THE Australian Competition and Consumer Commission (ACCC) could grant as many as seven exemptions from the federal government’s port access code of conduct for wheat exports.

ACCC Regulated Access Wheat Ports director Michael Eady answered questions about the port code’s various machinations, along with ACCC chair Rod Sims, at the recent Senate committee hearing into grain logistics in Canberra.

Mr Eady said “a good six or seven port operators” would be looking for exemptions from the code with the ACCC, with formal applications already received from GrainCorp and Emerald in relation to Victorian ports.

He said GrainCorp had applied for an exemption in relation to ports at Geelong and Portland, while Emerald had applied in relation to its Melbourne port facility.

Mr Eady said a one-year transitional period existed whereby ports without access undertakings in place under the previous legislation – including Bunge Australia at the Bunbury port in Western Australia – are not required to comply with the code.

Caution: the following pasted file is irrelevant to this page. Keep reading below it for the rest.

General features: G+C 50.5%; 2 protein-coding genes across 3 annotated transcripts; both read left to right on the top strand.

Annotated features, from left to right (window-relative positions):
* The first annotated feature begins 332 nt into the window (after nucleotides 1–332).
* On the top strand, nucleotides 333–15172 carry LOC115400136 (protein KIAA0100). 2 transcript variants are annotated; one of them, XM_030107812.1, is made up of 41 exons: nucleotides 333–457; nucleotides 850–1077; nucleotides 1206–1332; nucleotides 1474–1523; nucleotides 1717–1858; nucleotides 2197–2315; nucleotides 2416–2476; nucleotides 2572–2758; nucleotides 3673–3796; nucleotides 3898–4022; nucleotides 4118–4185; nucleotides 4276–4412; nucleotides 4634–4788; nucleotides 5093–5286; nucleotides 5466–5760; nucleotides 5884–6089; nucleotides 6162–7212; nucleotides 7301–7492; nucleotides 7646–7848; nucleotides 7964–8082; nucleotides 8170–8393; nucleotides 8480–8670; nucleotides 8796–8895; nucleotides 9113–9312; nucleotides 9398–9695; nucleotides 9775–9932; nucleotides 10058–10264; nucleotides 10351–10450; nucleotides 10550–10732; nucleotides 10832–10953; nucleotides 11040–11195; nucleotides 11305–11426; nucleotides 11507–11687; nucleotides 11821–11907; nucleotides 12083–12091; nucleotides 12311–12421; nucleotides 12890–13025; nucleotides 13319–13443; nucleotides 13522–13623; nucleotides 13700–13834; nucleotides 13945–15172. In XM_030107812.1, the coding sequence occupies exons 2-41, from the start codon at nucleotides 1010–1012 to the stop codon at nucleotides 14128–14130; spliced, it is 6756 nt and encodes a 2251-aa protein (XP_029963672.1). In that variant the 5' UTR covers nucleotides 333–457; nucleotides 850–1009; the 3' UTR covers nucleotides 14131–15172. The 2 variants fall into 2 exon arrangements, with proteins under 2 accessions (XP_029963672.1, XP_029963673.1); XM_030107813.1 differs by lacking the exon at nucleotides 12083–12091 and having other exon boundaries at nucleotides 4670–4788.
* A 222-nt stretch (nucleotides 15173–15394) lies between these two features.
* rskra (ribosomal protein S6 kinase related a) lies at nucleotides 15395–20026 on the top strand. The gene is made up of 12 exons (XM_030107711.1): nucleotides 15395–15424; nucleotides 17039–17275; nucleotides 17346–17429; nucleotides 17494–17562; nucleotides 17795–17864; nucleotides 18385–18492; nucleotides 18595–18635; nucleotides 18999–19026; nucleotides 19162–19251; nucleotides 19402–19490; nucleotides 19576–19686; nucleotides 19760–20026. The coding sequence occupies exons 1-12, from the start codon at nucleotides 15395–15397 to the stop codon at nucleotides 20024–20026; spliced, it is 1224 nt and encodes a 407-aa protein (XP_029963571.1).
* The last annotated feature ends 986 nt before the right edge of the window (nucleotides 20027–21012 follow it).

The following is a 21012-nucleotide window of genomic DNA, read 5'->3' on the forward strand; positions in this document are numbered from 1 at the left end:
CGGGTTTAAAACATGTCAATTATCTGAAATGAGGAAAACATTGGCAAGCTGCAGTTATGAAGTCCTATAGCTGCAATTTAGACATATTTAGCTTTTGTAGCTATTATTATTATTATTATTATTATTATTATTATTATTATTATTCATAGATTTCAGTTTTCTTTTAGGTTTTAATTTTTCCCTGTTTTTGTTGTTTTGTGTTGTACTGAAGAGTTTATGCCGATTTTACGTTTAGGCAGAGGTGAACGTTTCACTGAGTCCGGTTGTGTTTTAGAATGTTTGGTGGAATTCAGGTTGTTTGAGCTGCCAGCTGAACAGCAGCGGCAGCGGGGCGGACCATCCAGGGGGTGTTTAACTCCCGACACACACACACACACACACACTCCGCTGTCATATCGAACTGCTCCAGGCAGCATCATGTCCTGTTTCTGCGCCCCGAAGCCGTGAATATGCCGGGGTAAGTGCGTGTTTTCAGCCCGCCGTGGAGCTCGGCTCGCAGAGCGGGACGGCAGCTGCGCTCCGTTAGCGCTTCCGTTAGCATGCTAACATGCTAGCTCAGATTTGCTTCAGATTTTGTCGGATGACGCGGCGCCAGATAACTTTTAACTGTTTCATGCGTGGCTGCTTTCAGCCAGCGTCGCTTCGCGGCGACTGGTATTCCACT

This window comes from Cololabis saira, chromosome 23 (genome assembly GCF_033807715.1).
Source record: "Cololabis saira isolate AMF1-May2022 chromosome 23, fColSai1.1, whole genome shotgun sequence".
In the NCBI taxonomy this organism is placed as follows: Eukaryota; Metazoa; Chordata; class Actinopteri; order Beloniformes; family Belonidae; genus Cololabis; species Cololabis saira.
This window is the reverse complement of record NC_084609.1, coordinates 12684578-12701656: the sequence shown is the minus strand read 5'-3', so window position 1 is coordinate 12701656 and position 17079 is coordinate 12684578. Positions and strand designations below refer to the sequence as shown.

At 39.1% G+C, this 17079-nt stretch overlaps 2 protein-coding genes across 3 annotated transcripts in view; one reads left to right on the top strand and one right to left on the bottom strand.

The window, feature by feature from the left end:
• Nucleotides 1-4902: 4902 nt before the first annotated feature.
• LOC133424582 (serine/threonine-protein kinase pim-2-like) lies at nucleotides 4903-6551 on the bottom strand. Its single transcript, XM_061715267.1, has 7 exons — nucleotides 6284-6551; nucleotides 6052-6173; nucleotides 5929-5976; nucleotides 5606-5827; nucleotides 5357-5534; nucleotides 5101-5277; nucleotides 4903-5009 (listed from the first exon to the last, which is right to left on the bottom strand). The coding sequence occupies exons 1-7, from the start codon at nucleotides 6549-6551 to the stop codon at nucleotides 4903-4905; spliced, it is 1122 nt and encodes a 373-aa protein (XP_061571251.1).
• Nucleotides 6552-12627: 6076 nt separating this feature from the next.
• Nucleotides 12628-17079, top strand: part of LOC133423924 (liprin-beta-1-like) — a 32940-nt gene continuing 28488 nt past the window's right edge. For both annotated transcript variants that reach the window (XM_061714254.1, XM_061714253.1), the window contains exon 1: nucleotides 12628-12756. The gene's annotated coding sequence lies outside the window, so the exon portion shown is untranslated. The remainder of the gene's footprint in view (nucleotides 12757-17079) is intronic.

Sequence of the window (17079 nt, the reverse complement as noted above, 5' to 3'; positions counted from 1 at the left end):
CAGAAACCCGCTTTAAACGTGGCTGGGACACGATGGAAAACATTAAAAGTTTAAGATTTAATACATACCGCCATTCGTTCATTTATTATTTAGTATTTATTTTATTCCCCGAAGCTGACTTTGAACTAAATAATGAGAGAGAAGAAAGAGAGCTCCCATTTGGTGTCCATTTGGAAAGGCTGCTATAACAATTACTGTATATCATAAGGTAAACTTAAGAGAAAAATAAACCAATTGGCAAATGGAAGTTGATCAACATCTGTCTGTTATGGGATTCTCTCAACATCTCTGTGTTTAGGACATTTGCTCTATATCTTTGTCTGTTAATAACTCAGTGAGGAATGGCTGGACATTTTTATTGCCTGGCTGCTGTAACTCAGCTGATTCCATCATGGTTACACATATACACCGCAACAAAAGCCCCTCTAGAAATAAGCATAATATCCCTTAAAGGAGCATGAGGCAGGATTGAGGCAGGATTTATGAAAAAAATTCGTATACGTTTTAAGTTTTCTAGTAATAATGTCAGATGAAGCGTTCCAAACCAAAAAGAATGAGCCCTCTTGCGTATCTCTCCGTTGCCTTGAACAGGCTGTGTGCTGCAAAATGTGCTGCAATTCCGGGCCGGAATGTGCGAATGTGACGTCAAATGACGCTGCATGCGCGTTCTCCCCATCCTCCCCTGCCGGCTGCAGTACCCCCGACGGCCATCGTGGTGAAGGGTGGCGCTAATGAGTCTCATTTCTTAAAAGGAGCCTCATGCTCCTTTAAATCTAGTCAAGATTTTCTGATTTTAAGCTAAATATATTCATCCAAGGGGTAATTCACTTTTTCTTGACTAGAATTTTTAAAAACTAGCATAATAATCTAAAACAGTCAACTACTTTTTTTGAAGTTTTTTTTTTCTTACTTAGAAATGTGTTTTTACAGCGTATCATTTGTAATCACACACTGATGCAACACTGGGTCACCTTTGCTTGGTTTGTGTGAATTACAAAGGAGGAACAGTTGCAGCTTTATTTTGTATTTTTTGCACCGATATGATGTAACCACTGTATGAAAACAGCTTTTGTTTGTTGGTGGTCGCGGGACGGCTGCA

“Until 1 October 2015, the code does not apply,” he said.

“The only exception to that is that we are able to do an exemption assessment during that period, so if we reach a view that, because of competition reasons there is no need to regulate that port, we would be able to do that assessment.

“Then, if we did that assessment and decided that an exemption was warranted, the ongoing regulation would be relatively small: it is only two parts of the code, mostly disclosure obligations.”

Two key supply chain issuesNSW Liberal Senator Bill Heffernan asked to see recent ACCC modelling on how it reached decisions to exempt ports from the code.